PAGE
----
Your Great Kiwi Camping Holiday, once it gets underway, will add much to your life as a family. For example, counsellors reckon that one of the best ways to grow closer as a family is to go through a crisis together. And one of the best ways to have a crisis, is to go camping!

Not many years go by without a summer storm unleashing it’s fury on coastal campers in New Zealand. And when the tents get blown down and you’re all huddling in the car – those are the golden moments …

So what are you waiting for? If you haven’t done it yet, get cracking! Get organised! Do it now!

Top Ten Tips for a Great Kiwi Camping Holiday:

• Go camping with friends. Preferably those with boats. Sharing a camping experience with others can be double the fun!
• If you don’t have any friends, pitch your tent next to people who’ve got all the gear … and have a boat. Then invite them over for drinks and nibbles.
• Take plenty of easy-to-prepare food. Duck a l’orange is a tricky meal to organise on a single gas burner with an aluminium billy. (But if your neighbours have a boat, it’s worth considering.)
• If it’s legally possible, have an open fire – and let your man build and light it. It’ll do wonders for his masculinity. Unless he can’t … (But wives: whatever you do, don’t take over. If you’re successful, you may as well neuter him yourself.)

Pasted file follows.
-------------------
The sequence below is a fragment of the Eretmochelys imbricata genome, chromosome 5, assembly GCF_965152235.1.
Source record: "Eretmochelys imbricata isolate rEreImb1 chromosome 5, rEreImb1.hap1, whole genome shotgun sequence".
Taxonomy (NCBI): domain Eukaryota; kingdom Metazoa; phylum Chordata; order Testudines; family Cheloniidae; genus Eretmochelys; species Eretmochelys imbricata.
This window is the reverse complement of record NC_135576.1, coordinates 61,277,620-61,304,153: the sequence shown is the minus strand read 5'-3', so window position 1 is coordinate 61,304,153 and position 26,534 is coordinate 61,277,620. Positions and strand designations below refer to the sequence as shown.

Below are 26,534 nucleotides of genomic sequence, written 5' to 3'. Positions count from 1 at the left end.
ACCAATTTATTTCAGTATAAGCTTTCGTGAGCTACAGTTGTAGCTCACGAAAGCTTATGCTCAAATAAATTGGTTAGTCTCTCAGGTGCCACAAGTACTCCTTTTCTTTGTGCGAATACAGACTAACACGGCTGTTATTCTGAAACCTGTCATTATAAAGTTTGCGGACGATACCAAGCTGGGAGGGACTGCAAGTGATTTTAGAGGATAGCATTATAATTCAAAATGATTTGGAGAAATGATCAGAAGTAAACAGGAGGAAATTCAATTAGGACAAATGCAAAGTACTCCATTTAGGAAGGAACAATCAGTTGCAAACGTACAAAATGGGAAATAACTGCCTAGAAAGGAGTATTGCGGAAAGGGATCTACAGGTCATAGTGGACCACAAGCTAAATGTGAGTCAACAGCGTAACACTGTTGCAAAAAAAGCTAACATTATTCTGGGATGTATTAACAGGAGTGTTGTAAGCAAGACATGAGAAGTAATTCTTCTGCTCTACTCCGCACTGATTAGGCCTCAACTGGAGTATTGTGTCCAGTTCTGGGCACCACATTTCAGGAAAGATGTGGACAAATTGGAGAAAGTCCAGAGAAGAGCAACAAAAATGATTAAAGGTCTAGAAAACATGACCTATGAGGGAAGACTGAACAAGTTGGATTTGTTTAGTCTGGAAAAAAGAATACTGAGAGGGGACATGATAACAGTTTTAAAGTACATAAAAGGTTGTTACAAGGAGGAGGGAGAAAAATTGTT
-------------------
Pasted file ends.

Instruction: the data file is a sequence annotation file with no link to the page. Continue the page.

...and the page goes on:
• Marshmallows are a must – especially for the kids. Nothing like a flaming ball of sweetness dripping on your exposed leg while sitting under the stars …
• If you don’t know how, learn how to make damper. Wrap it around a stick, cook it over the fire, then smear on plenty of butter and jam … mmmm!
• Take plenty of torches and headlamps. Spotlight is a great camping game!
• Don’t forget the sports equipment! Rugby, soccer, tennis and volley balls provide hours of evening fun – and it’s a great way to get the neighbours involved!
• If you’ve got beaches nearby (and what campsite doesn’t?), don’t forget the surfboards, snorkel gear, wetsuits, life-jackets, etc. There’s hours of fun just in that lot!
• And don’t forget to pack your relaxed attitude and sense of humour …

Download this article as a PDF

Issue 4 2011 Wild NZ Issue 4 2011 Wild NZ (1916 KB)